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weird mug/coffee economics

updated sat 15 apr 00


elizabeth priddy on tue 11 apr 00

Hendley has hit on something here...

maybe we should all jack the prices on our mugs
and put a sign near it that says

"Shouldn't your mug be worthy of your coffee?"

Yupsters will naturally assume we are referring
to price and put two and two together...there
goes a $100 mug worthy of their very best
imported Hawaiian Kona!!
Elizabeth Priddy

Clay: 12,000 yrs and still fresh!

On Mon, 10 Apr 2000 15:22:01 David Hendley wrote:
>----------------------------Original message----------------------------
>The economic values of middle class America are
>indeed very strange. In John Baymore's example,
>the consumer 'won' the money game because he
>saved $18 by buy buying a $2 mug at Wal-mart.
>Now jump over to what goes IN the mug.
>The same consumer who wants to save money, is
>happy to plop down $2.25 every day for a 'cafe americano'
>(regular ol' coffee) at Starbucks. In a crappy paper cup.
>People will indeed pay a high price for perceived
>High priced coffee is 'in' now.
>It's hard for potters to make a high priced mug seem
>important to the general public. We are competing
>for the public's attention with corporations that spend
>millions to add the illusion of value to their products.
>David Hendley
>Maydelle, Texas
>----- Original Message -----
>From: John Baymore
>Sent: Sunday, April 09, 2000 8:00 PM
>Subject: Weird Economics / Not
>----------------------------Original message----------------------------
>I still feel strongly that the economics surrounding good clay work is
>weird as hell. So many incredible potters abound. So few make a good
>That is highly strange to me. We have to eat from vessels. Why do we
>consistently choose inferior ones, even though we are educated?
>It certainly feels weird to us potters........... cause I think we are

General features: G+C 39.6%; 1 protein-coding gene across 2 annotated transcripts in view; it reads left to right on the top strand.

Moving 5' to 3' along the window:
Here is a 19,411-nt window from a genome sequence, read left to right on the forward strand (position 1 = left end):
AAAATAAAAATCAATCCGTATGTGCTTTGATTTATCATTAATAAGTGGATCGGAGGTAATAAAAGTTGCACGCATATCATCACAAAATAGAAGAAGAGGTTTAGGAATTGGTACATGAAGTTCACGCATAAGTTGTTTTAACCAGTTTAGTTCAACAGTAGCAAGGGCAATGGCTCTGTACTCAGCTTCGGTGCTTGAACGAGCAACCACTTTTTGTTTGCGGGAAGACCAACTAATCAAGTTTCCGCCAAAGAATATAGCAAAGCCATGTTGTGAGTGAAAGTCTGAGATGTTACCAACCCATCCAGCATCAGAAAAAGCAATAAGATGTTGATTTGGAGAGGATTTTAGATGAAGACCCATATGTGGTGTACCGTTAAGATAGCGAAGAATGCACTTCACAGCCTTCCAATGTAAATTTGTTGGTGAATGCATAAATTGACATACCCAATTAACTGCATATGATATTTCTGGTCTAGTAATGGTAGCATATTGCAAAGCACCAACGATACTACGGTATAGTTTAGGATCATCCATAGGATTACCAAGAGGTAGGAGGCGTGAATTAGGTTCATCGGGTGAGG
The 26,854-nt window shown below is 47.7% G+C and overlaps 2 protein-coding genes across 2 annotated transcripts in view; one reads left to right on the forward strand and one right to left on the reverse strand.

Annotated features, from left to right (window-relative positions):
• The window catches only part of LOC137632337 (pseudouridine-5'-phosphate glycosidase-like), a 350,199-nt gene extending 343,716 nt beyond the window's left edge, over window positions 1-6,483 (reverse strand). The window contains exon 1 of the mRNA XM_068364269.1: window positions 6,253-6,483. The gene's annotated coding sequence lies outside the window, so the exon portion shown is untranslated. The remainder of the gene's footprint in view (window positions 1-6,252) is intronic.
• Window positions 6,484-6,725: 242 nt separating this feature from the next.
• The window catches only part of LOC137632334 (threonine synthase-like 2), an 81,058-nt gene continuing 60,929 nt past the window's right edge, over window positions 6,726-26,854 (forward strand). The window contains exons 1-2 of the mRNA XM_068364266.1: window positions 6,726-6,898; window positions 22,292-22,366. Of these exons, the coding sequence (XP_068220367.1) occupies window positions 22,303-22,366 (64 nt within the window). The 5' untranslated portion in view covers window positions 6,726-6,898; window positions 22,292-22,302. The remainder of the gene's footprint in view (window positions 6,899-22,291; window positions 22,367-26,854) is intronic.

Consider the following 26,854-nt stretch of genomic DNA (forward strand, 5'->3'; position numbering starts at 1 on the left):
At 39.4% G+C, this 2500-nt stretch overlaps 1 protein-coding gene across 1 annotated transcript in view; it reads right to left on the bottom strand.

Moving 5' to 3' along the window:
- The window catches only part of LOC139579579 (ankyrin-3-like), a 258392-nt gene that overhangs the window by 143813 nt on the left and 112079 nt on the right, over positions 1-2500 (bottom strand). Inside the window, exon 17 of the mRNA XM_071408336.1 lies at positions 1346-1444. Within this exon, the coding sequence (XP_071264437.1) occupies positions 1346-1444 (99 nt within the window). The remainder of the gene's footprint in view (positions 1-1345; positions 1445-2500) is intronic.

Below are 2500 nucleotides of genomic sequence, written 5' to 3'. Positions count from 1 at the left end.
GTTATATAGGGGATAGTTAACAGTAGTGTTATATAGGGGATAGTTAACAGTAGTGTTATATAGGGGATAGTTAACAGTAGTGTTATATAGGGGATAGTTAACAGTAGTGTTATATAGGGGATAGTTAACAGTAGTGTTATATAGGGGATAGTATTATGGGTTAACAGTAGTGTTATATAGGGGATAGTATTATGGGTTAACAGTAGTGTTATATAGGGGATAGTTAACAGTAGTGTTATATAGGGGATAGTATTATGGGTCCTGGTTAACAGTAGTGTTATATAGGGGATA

>generally more aesthetically educated than the general population of the
>USA. This goes back to some of the comments from the $20 mug discussion of
>a few weeks ago..........and the comments about how those outside the
>pottery field look askance at such pricing.
>I think the issue is that we (the generic and inclusive "we" that is
>intended to make a generality about our culture as a whole) are not
>visually or aesthetically educated, and we are accustomed to pretty poor
>functional design out of the available industrial goods. Of course
>generalities are very dangerous.... there are plenty of US citizens that
>are well connected to the aesthetic and there are some good industrial
>products out there....... but I do think that does not fit the majority
>As to why we (USA) tend to chose inferior ones.......I think it is because
>of the criteria which is used to select. In other words, how do you define
>the word "inferior"? (Oh...oh....sound like Clinton here ) That is the
>likely root of the problem. In the USA, the main criteria that is stressed
>in our culture revolves around money. Money is at the forefront of most
>everything that we value. Making it, saving it, spending it, and getting
>the most for the least. So for a lot of Americans, money issues are
>heavily weighted in the decision making process about most anything.
>So if one is weighing the "percieved value" of a plain, thick, white,
>plastic Walmart mug against a well concieved, interesting, handmade
>craftsperson's piece.....(see PS below) of the first things
>that crosses many American minds is the price difference of the two items
>relating to the function of the object in the person's life. If there is
>no real understanding of the aesthetic qualities offered by the handcrafted
>piece.... and how that might affect the person's life....... then that
>issue does not figure in to the decision making process very much.
>So the pure functional aspect becomes foremost. Both hold coffee, both get
>it to the mouth. If the lip of both fits the mouth, the handles fit the
>hand, and the balance point of both is OK for the individual's
>preference........... they are therefore pretty much equal in the
>functional department. (Some of the more subtle functional aspects of
>which potters are aware are not in the typical realm of the average
>One mug costs $2.00 and the other $20.00. Value for the dollar goes to the
>Walmart one by our consumer's selection criteria........ and he/she is
>considered a smart consumer because he/she has saved $18.00. They won the
>money game.
>That aesthetic issues could be worth about $18 to their lives is
>unfathomable. They have not been brought up (since they were kids) to be
>aware of or even to value the aesthetic side of life. Mass media has